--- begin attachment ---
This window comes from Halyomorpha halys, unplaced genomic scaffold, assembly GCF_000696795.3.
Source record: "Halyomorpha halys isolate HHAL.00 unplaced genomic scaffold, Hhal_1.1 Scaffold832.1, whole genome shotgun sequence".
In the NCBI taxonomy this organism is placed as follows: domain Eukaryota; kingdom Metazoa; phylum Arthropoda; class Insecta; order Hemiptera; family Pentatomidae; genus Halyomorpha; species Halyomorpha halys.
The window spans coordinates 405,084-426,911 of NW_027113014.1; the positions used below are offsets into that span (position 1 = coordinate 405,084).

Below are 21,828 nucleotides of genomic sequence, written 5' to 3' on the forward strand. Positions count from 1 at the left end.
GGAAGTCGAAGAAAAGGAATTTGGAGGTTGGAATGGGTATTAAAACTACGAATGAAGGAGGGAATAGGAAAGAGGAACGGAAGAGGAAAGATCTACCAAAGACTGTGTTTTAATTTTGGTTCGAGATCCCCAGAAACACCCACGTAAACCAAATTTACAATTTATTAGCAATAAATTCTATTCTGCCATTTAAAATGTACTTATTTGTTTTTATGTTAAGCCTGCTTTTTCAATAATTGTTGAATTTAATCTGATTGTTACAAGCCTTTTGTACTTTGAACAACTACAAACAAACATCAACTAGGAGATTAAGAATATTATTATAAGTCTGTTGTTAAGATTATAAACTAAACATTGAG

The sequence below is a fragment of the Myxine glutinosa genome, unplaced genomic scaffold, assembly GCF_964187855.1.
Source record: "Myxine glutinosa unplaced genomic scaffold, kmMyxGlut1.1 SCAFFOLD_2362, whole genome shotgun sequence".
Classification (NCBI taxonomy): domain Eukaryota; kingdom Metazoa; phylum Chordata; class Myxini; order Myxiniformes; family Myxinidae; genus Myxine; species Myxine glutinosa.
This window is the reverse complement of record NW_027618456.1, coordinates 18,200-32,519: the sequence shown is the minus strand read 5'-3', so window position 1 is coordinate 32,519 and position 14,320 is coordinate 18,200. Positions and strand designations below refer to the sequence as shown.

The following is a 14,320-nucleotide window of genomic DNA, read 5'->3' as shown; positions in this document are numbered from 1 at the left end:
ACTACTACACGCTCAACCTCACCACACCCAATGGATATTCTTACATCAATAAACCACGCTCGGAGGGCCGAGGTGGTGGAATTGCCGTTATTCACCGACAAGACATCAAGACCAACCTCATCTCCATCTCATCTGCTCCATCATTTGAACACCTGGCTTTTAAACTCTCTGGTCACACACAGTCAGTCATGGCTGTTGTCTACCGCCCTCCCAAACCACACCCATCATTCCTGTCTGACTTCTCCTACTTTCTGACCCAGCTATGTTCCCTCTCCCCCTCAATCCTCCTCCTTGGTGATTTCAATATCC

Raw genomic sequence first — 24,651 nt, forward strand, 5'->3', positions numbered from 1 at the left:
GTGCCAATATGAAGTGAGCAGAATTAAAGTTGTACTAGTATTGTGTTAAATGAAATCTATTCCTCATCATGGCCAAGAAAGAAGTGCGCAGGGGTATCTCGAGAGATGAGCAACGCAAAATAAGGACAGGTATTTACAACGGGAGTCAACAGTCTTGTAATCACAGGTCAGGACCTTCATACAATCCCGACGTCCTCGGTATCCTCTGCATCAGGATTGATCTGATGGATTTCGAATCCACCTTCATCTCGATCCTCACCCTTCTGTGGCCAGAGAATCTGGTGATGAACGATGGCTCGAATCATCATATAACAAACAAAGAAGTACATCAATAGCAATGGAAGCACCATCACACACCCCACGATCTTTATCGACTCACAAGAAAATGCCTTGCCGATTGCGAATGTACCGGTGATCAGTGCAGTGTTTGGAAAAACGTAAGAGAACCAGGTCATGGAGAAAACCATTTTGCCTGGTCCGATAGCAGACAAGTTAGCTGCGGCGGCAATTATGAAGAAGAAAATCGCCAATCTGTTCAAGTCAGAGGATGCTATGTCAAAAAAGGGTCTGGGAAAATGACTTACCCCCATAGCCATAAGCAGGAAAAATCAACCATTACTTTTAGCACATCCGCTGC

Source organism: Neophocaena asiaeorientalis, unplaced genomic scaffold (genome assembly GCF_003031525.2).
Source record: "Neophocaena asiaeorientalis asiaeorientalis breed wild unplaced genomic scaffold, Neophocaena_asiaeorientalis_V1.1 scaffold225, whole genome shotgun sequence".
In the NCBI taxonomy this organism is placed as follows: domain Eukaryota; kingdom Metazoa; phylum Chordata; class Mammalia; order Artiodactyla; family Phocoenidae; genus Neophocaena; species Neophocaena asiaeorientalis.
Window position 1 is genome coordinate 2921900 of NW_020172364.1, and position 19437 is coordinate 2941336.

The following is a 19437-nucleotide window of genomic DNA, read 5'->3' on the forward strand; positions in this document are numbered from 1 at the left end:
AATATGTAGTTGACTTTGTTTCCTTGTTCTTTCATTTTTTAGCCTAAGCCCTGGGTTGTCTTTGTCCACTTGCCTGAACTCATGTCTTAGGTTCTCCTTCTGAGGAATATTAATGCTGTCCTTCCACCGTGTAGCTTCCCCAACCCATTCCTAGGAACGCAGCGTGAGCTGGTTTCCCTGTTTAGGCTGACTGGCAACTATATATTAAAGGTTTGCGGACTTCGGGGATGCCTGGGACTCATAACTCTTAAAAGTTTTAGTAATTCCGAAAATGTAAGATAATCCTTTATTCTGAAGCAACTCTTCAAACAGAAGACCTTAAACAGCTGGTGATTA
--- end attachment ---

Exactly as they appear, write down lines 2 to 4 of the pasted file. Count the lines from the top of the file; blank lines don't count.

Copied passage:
Source record: "Halyomorpha halys isolate HHAL.00 unplaced genomic scaffold, Hhal_1.1 Scaffold832.1, whole genome shotgun sequence".
In the NCBI taxonomy this organism is placed as follows: domain Eukaryota; kingdom Metazoa; phylum Arthropoda; class Insecta; order Hemiptera; family Pentatomidae; genus Halyomorpha; species Halyomorpha halys.
The window spans coordinates 405,084-426,911 of NW_027113014.1; the positions used below are offsets into that span (position 1 = coordinate 405,084).